The design of new housing developments in England is overwhelmingly “poor” or “mediocre”, according to a national audit conducted by University College London (UCL) for countryside charity Council for the Preservation of Rural England (CPRE).
The audit reviewed more than 140 housing schemes built across England since 2007 and found one in five should have been refused planning permission because the design was inconsistent with the guidelines in the National Planning Policy Framework (NPPF).
Over half (54%) of developments should have had ‘significant improvements’ made to their designs with flaws including schemes dominated by access roads, a lack of waste storage facilities, and insufficient parking and high quality green spaces, the report said.
However, the report found that the homes scored relatively highly for safety and security, and for providing a variety of house sizes.
A national tragedy
Matthew Carmona, the report’s author and professor of the Bartlett School of Planning at UCL, has called the situation a national tragedy. “The pressure to build,” he said, “is in a sense totally right. We need more homes, but more homes of good quality that people can thrive in and where communities can develop.”
The number of homes built in England exceeded 170,000 in the year to June, according to government data, an 11-year high, boosted by a ‘Help to Buy’ scheme that offers buyers of new-build homes a government equity loan. The scheme is designed to help buyers with a small deposit gain access to mortgage financing.
Andrew Whitaker, planning director at the Home Builders Federation (HBF) a representative body, said: “The vast majority of new home buyers are happy with their home and the wider environment surrounding it.”
Social housing worst affected
The audit found less affluent communities were 10 times more likely to acquire badly designed homes, even when a better design was affordable. The quality of the UK’s social housing has been under intense scrutiny since the fire which killed 71 residents at London’s Grenfell Tower in 2017.
The inquiry last year found that combustible cladding on the building’s exterior had contributed to the scale of the disaster.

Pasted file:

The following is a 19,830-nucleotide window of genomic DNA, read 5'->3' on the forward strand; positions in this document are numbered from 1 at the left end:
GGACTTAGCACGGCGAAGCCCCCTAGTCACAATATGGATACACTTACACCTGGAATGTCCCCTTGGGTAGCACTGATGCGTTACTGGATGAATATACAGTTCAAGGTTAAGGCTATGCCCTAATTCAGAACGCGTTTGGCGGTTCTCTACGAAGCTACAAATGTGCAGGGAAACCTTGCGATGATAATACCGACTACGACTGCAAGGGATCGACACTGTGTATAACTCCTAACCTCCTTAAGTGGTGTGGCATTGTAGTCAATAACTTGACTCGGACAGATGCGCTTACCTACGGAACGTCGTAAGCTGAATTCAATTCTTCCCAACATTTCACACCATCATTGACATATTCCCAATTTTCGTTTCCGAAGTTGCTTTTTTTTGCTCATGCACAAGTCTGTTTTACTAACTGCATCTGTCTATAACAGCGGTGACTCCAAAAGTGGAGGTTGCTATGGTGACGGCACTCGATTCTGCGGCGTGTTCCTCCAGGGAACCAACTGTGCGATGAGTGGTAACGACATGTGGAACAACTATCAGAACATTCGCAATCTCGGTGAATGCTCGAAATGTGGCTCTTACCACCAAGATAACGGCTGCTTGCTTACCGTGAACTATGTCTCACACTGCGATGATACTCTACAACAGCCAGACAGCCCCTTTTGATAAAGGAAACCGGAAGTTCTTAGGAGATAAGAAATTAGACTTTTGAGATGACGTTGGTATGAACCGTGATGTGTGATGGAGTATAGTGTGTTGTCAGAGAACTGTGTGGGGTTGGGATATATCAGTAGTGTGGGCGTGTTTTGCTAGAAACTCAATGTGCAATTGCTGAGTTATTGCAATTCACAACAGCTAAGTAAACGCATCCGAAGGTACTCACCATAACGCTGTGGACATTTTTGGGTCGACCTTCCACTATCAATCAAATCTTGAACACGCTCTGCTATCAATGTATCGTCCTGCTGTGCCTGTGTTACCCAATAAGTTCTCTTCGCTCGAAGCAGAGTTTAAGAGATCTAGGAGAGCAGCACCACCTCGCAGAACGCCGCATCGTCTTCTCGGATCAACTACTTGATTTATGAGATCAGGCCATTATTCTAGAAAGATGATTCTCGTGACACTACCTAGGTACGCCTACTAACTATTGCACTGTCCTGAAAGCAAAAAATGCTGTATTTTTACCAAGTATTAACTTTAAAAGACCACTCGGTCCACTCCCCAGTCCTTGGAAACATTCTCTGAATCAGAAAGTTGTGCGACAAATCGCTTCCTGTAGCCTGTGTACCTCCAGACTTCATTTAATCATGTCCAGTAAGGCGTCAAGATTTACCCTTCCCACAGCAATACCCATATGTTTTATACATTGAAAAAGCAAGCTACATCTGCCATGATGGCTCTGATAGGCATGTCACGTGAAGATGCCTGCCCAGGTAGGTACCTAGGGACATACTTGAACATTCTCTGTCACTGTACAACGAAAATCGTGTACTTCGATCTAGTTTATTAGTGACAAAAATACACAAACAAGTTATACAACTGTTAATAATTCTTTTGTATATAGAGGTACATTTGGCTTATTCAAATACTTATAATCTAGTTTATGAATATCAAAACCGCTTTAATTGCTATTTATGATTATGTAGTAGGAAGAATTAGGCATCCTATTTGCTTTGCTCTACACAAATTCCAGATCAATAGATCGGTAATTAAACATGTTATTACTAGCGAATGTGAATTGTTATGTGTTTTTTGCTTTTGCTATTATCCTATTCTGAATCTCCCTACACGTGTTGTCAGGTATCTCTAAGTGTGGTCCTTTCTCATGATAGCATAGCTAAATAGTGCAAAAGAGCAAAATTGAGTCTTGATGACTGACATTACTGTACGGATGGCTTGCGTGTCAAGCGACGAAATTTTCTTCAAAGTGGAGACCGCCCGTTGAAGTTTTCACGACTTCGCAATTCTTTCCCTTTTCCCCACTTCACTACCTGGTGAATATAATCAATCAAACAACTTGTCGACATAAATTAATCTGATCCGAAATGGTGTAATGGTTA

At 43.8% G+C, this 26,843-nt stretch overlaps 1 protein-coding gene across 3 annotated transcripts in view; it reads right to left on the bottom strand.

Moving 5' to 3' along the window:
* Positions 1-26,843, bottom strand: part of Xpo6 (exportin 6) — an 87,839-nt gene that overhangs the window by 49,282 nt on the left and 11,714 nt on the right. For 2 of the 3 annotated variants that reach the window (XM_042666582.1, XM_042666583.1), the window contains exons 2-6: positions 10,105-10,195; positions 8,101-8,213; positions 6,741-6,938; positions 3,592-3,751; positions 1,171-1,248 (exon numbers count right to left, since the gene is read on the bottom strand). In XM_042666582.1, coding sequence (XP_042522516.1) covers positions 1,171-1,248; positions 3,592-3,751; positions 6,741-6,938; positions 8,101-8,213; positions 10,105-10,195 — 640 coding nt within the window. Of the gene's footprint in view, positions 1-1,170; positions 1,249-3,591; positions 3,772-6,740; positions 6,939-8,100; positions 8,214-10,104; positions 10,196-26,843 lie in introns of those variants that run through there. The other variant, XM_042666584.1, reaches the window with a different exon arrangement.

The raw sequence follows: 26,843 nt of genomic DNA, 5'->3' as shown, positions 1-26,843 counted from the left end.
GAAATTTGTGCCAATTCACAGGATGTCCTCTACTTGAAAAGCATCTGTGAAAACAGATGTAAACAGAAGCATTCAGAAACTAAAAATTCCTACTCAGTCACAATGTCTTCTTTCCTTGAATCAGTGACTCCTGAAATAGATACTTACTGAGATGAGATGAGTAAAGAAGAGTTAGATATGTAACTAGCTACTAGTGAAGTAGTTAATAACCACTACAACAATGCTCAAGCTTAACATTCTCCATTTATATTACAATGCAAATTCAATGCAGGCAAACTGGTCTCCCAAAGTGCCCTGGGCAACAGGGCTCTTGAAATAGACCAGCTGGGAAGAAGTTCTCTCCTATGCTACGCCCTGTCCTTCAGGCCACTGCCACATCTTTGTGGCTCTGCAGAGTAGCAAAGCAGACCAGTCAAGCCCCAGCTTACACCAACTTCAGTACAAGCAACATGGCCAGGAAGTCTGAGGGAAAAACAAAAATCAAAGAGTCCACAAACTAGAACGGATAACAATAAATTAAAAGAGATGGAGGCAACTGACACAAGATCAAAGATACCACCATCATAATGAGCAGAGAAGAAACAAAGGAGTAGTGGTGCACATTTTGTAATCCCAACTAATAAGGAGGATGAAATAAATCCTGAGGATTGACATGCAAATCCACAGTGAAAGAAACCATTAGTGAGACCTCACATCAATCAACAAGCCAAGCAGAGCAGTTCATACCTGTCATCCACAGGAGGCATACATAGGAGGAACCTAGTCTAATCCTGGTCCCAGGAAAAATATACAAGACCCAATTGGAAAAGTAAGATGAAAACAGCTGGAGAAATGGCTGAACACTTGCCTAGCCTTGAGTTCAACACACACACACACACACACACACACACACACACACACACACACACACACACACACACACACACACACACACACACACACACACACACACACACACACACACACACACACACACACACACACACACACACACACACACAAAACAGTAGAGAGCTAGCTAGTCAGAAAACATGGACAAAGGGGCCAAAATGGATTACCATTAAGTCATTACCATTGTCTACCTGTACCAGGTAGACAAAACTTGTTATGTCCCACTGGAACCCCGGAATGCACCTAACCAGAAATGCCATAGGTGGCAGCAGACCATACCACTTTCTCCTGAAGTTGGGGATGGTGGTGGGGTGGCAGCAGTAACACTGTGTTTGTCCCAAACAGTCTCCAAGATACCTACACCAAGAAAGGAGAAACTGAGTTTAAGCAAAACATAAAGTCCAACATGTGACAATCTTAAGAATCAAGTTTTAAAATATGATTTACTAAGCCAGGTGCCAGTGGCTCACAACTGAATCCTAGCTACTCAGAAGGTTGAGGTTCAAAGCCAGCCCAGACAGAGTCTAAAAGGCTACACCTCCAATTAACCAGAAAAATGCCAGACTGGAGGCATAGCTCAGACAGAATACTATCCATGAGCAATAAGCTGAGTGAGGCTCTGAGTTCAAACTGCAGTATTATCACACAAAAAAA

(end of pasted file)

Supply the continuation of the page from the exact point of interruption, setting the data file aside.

The UK has suffered a shortage of social housing since the 1980s, when the government allowed council tenants to buy their homes at rock-bottom prices without replacing the stock. Since then, years of underbuilding, rising rents and cuts to social housing benefits have exacerbated the situation.
A spokeswoman for the UK’s Ministry of Housing said: “There is no excuse for shoddy design. Developers are expected to ensure new homes are well designed and the new national design guide sets out how beautiful environments can be created, ensuring that only homes of good quality are built.”
Housebuilding industry’s reactions
Brian Berry, CEO of the Federation of Master Builders, said: “SME housebuilders have to compete on quality rather than volume, so it is not surprising that a broken housing market dominated by a handful of major developers is failing to deliver what home owners want and need.”
Félicie Krikler, director of architects Assael Architecture, commented: “Developers must pay attention to what a community wants and needs to create high-quality, thriving housing developments. Our housing should be supporting low-carbon, dense forms of transport, not locking in road use for decades to come.”
But Ben Johnston, director of property app Houso, claimed: “We believe the car will still be an important factor in the design of housing schemes for years yet, especially in view of cuts to public transport services.”
David Jones, land director of Stonegate Homes, commented that although new housing schemes often appear to be dominated by roads, this was the result of the requirement to provide sufficient car parking and traffic calming. “Local residents,” he said, “who oppose developments in their neighbourhood often cite traffic generation as an objection.
“Increased traffic,” he claimed, “can always be accommodated and does not make a development unviable. It just leads to more ‘street furniture’; signage and road markings that make the development appear ‘dominated by roads’.”